Friday, 22 April 2011
It’s Good Friday folks. The nation’s got twelve days off on three days holiday. Dave’s wearing morning dress for the wedding after all. It’s a scorching twenty five degrees out there. Someone’s mowing the lawn. The cat’s chilling out in the sunshine. Latte from lovely Ben on the window sill. It’s all good. And yet, I’m pissed off.
I’m feeling sorry for myself. I got caught up in someone else’s cowardly and self-deceiving web, a spiritual someone, a vicar no less. I’m feeling isolated and I'm feeling like the victim and it makes me want to run over someone’s head in my big shiny tractor. I can feel myself sitting right up there in my plastic seat, out of which I fly by about a foot every time one of my giant wheels passes over so much as a pebble on the path. And suddenly, crunch, squish, ooops, there goes someone’s head, flat as a pancake, bits of brain and eyeball stuck to the rubber. Grotesque violence sure does have a cathartic effect. Someone got squished and I feel gooooood.
It’s not pretty, I admit, but that’s the way it is. It puts me in mind of that glorious little poem by Henry Wadsworth Longfellow:
There was a little girl, who had a little curl
Right in the middle of her forehead,
And when she was good, she was very, very good,
But when she was bad she was horrid.
She stood on her head, on her little trundle bed,
With nobody by for to hinder;
She screamed and she squalled, she yelled and she bawled,
And drummed her little heels against the winder.
Her mother heard the noise, and thought it was the boys
Playing in the empty attic,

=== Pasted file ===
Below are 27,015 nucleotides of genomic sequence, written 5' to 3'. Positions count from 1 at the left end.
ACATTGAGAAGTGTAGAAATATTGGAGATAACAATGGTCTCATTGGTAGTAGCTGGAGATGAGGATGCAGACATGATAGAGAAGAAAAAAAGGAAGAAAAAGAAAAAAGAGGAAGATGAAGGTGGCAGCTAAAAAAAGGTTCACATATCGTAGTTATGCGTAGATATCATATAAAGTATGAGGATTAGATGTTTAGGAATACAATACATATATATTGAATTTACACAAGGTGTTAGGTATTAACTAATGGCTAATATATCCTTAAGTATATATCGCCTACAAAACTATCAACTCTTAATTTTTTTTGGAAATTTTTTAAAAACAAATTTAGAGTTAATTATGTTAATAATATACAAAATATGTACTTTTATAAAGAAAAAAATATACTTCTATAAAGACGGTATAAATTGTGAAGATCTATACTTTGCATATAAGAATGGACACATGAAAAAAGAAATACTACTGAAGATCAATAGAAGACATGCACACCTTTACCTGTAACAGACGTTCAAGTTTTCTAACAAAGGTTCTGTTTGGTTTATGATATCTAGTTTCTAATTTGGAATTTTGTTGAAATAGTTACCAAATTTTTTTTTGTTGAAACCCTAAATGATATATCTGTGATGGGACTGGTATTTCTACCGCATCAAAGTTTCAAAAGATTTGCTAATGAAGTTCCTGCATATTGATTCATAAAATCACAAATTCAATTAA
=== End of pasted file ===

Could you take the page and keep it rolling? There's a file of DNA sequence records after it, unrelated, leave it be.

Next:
She rushed upstairs, and caught her unawares,
And spanked her, most emphatic.
That’s me today. I’m drumming my little heels. And - unlike some who prefer the world to find them beyond fault at all times - I don’t give a shit who knows it. I shall be charming and delightful and generous tomorrow. But today I shall be horrid. And I don’t apologise for it. Not one little bit.
There’s something deeply healing about the feeling of someone else’s rage when you find yourself near consumed by this tricky emotional state yourself. As long as that someone else is operating within a safe schema, by which I mean I suppose a controlled, creative environment for example. Maybe it’s just as simple as feeling you’re not alone in struggling with this thing. Rage may be universal but it is not socially acceptable, and certainly not in women, who are instantly hit with the Mrs Rochester 'mad woman in the attic' stick. A woman's rage it seems terrifies the life out of people. Which understanding I began to embody last week when I saw Electra at the Gate Theatre. Wowe, that is one pissed off woman. And I loved it. How I loved it. I can’t begin to imagine what psychosexual horrors this might reveal about me to the shrinkies amongst you my dear readers, but be that as it may.
If you don’t know the plot, basically it goes like this. Electra’s Mum kills her Dad and moves her lover in. Electra finds this unsatisfactory. Electra’s sister (passive aggressive if you ask me) buries her rage and advises Electra to do likewise for her own good. To which Electra says, “Fuck off, I’m killing Mum. Are you in or not?” Sis says, “Err, no. You’ve gone mad Electra.” (classic passive aggressive response – accuse everyone else of being mad!!). At which point the prodigal brother pitches up at the family pile after more than a decades absence. Turns out he wasn’t loving the whole thing either and he’s come back to kill Mum. So he and Electra set too. Mum gets bludgeoned.